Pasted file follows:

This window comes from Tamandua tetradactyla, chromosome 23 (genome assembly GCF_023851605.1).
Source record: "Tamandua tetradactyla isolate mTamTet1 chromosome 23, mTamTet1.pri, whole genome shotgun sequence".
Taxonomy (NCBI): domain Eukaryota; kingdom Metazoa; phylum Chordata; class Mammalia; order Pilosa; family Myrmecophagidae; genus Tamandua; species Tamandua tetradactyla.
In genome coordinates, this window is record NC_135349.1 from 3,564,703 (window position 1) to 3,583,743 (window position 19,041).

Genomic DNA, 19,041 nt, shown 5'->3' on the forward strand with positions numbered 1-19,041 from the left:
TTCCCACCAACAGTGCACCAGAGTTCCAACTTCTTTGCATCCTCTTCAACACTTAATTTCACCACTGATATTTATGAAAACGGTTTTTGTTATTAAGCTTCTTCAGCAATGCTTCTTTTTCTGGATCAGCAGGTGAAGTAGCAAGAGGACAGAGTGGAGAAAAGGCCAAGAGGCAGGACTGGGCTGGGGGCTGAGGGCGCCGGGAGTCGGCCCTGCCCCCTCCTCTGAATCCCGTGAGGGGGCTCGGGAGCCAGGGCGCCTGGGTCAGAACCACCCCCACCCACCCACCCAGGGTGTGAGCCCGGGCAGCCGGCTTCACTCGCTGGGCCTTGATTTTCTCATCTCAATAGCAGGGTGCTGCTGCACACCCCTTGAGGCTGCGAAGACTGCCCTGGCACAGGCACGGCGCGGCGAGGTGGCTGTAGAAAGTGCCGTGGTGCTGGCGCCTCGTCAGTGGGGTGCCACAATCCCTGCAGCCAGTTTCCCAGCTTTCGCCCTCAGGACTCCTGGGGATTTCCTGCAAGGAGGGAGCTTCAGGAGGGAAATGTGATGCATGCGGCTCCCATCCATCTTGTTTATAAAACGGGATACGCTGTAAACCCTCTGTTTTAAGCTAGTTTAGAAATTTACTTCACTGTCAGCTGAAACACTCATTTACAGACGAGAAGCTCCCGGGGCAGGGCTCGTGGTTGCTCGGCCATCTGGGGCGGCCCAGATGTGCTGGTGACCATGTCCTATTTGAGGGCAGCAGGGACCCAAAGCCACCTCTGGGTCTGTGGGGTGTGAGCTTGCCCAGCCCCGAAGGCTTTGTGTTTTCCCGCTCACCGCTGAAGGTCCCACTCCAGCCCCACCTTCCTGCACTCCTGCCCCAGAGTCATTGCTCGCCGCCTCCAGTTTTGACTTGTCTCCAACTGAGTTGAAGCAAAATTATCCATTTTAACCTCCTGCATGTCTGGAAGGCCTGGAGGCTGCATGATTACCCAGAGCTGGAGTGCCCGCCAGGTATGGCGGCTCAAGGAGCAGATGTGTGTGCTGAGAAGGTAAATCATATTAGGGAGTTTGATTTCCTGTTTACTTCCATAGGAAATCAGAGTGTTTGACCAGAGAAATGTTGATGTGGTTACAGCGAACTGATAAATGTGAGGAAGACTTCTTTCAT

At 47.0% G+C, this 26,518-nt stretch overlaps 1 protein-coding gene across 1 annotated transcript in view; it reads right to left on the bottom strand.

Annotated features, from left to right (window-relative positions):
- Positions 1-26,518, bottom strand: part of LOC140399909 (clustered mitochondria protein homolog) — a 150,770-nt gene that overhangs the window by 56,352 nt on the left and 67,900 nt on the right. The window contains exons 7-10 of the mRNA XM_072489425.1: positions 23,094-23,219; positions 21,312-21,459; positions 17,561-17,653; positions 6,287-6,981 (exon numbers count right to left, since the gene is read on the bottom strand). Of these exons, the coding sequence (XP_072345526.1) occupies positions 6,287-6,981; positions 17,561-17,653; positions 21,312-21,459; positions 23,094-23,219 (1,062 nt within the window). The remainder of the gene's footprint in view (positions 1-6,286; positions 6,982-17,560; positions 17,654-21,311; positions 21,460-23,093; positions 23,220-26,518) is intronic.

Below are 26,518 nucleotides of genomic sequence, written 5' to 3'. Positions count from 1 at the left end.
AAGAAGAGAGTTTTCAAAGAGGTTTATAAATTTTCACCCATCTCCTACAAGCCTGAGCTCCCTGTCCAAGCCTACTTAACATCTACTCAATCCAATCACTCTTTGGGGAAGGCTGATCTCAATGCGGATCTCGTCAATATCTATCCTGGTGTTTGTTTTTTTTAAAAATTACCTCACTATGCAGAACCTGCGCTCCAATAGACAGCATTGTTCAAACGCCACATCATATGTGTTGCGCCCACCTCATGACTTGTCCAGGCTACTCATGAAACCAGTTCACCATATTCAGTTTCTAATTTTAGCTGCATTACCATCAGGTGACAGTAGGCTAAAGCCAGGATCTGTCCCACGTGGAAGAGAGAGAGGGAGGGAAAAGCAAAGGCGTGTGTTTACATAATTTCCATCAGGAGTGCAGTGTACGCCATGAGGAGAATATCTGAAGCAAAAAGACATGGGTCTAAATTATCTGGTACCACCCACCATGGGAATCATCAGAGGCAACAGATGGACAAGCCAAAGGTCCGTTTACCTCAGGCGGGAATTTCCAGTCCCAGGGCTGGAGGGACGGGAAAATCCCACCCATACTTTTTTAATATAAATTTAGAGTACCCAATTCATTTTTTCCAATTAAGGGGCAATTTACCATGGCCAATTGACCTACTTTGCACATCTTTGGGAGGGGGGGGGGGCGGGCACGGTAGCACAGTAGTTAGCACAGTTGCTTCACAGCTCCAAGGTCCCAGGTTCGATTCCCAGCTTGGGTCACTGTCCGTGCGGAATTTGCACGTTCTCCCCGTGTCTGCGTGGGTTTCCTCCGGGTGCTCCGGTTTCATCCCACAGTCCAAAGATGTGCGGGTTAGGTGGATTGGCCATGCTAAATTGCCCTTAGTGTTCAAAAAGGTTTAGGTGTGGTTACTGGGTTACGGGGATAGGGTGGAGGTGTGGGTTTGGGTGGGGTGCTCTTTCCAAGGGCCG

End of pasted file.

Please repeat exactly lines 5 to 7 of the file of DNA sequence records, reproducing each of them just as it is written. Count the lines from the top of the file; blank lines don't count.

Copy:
Genomic DNA, 19,041 nt, shown 5'->3' on the forward strand with positions numbered 1-19,041 from the left:
TTCCCACCAACAGTGCACCAGAGTTCCAACTTCTTTGCATCCTCTTCAACACTTAATTTCACCACTGATATTTATGAAAACGGTTTTTGTTATTAAGCTTCTTCAGCAATGCTTCTTTTTCTGGATCAGCAGGTGAAGTAGCAAGAGGACAGAGTGGAGAAAAGGCCAAGAGGCAGGACTGGGCTGGGGGCTGAGGGCGCCGGGAGTCGGCCCTGCCCCCTCCTCTGAATCCCGTGAGGGGGCTCGGGAGCCAGGGCGCCTGGGTCAGAACCACCCCCACCCACCCACCCAGGGTGTGAGCCCGGGCAGCCGGCTTCACTCGCTGGGCCTTGATTTTCTCATCTCAATAGCAGGGTGCTGCTGCACACCCCTTGAGGCTGCGAAGACTGCCCTGGCACAGGCACGGCGCGGCGAGGTGGCTGTAGAAAGTGCCGTGGTGCTGGCGCCTCGTCAGTGGGGTGCCACAATCCCTGCAGCCAGTTTCCCAGCTTTCGCCCTCAGGACTCCTGGGGATTTCCTGCAAGGAGGGAGCTTCAGGAGGGAAATGTGATGCATGCGGCTCCCATCCATCTTGTTTATAAAACGGGATACGCTGTAAACCCTCTGTTTTAAGCTAGTTTAGAAATTTACTTCACTGTCAGCTGAAACACTCATTTACAGACGAGAAGCTCCCGGGGCAGGGCTCGTGGTTGCTCGGCCATCTGGGGCGGCCCAGATGTGCTGGTGACCATGTCCTATTTGAGGGCAGCAGGGACCCAAAGCCACCTCTGGGTCTGTGGGGTGTGAGCTTGCCCAGCCCCGAAGGCTTTGTGTTTTCCCGCTCACCGCTGAAGGTCCCACTCCAGCCCCACCTTCCTGCACTCCTGCCCCAGAGTCATTGCTCGCCGCCTCCAGTTTTGACTTGTCTCCAACTGAGTTGAAGCAAAATTATCCATTTTAACCTCCTGCATGTCTGGAAGGCCTGGAGGCTGCATGATTACCCAGAGCTGGAGTGCCCGCCAGGTATGGCGGCTCAAGGAGCAGATGTGTGTGCTGAGAAGGTAAATCATATTAGGGAGTTTGATTTCCTGTTTACTTCCATAGGAAATCAGAGTGTTTGACCAGAGAAATGTTGATGTGGTTACAGCGAACTGATAAATGTGAGGAAGACTTCTTTCAT

At 47.0% G+C, this 26,518-nt stretch overlaps 1 protein-coding gene across 1 annotated transcript in view; it reads right to left on the bottom strand.